A Week of Contrasts … in More Ways Than One! Part II

A Week of Contrasts … in More Ways Than One! Part II

Meet one of the locals – New Forest pony

Tuesday afternoon, after a rather sparse lunch of scone with jam and cream down at Bosham, I collected BOGG from his temporary place of employment of just two days on the outskirts of Portsmouth.
After a cataclysmically wet weekend and him working with summer outside his window, the drive to the New Forest filled our hearts with joy. The sun shone down on us through the open sunroof as we pondered what our evening repast would have in store for us; we were expecting great wines too.
For once, BOGG didn’t have to scowl at me because of my map reading inabilities (always a bone of contention on any journey I navigate) and within twenty minutes, we found ourselves turning and driving into a rather modest looking country house, well more like a Manse. We had arrived at TerraVina, a name, that to me, conjures up a Napoleonic battle that would see dashing Richard Sharpe saving the honour of some beautiful woman (I have a vivid imagination).

Crossing the portal we were greeted with an explosion of colour; the walls were a delicious burnt orange with framed reviews of the hotel and its owners, Gerard and Nina Basset. Some would say ostentatious, but it really didn’t look out of place, on the contrary, it looked right.
The hotel boasts eleven individually styled rooms, all named after wines. I was delighted to find that our room was Vin Santo; a dessert wine that I adore with cantuccini to dip into a glass of the golden sweetness.

Vin Santo our bedroom

Carrying on my visions of Richard Sharpe, there was a freestanding roll top bath in the room as well as an en-suite; pass the smelling salts as I swoon. We also had our own private terrace, a perfect place to listen to the birds twittering in the trees while sipping coffee in the early morning light.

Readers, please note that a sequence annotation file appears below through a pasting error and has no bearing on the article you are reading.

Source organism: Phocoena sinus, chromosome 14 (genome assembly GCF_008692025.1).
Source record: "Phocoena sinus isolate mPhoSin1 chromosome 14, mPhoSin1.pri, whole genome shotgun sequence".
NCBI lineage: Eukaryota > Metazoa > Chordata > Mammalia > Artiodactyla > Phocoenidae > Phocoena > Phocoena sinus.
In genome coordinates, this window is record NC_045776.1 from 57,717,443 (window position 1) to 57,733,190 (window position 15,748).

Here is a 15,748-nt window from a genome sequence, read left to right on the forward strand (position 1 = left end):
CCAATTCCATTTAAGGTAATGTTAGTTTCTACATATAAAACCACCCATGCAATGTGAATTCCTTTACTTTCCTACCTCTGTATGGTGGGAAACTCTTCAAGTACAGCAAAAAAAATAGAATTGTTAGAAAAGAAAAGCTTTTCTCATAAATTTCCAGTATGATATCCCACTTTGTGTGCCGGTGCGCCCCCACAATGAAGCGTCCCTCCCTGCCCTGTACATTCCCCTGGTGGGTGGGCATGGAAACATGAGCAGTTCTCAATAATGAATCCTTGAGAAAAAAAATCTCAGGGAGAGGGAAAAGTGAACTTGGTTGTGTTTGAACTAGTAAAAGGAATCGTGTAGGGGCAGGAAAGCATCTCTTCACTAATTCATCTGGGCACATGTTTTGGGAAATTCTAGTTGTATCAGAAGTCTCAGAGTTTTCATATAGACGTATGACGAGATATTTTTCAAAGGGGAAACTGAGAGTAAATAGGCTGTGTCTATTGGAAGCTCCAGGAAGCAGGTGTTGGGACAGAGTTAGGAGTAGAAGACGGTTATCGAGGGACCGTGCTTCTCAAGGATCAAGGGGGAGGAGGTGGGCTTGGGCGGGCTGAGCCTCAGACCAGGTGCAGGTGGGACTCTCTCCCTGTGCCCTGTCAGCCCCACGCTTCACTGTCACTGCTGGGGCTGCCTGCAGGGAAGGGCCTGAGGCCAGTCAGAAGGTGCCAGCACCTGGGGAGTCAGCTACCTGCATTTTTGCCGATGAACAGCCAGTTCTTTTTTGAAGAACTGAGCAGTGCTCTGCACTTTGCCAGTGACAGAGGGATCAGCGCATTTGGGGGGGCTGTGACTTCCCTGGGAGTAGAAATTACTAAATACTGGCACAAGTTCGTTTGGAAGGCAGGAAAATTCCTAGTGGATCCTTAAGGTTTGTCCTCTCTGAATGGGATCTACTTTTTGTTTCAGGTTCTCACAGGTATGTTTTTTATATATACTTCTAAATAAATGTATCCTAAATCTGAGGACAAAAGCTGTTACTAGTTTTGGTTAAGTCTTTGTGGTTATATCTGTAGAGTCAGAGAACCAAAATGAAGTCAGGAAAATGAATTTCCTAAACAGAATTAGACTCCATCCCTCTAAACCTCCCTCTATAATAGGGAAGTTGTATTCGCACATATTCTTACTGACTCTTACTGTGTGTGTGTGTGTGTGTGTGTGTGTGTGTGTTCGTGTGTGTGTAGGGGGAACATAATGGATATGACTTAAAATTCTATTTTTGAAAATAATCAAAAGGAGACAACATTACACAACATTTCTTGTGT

For lazy days or muddy walks in the New Forest

Attention to detail is paramount. There were wellies of all colours and sizes for muddy explorations in the New Forrest, just the other side of the trees at the bottom of the garden. Reading glasses for those that have either forgotten them or are too lazy to wander back up to their room. Lots of gorgeous books, games and glossy magazines to while away a few hours either on the veranda or in the comfy lounge.

Slips down like a silk stocking!

We explored and finally settled on the colonial style veranda overlooking the garden with our pre-dinner drinks. A pint of local brew for BOGG with me supping a refreshing, oh-too-easy-to-guzzle Tequila Sunrise. It didn’t last long, slipping down like a silk stocking, swiftly followed by a white peach Bellini – classic and refined.

We received our menus with a stifled squeal from me; I could’ve eaten everything from it, so it took a while to decide.
With dishes chosen, we left the wines to Gerard; after all, he is the World’s Best Sommelier! Now you might just think with that sort of accolade the wine list would be out of most people’s pockets, but let me tell you eight of the house wines were under £25 a bottle, were unusual, were delicious and were all by the glass too. The wine list of 24 pages was comprehensive and made a good read (from £16.75 for house wine to £485 for a 1998 Dom Perignon, Brut Rosé).
Now for the food. From the menu that featured croquette of pig’s head, lamb breast with black pudding, and Brixham scallop ceviche; I went for asparagus with crispy poached duck egg (actually a main).

I never turn down asparagus, it’s been a very short season this year

The asparagus season this year has been so short, I didn’t want to miss one of my favourite vegetable. He went for the squab pigeon, along with the above, that was also on my shortlist.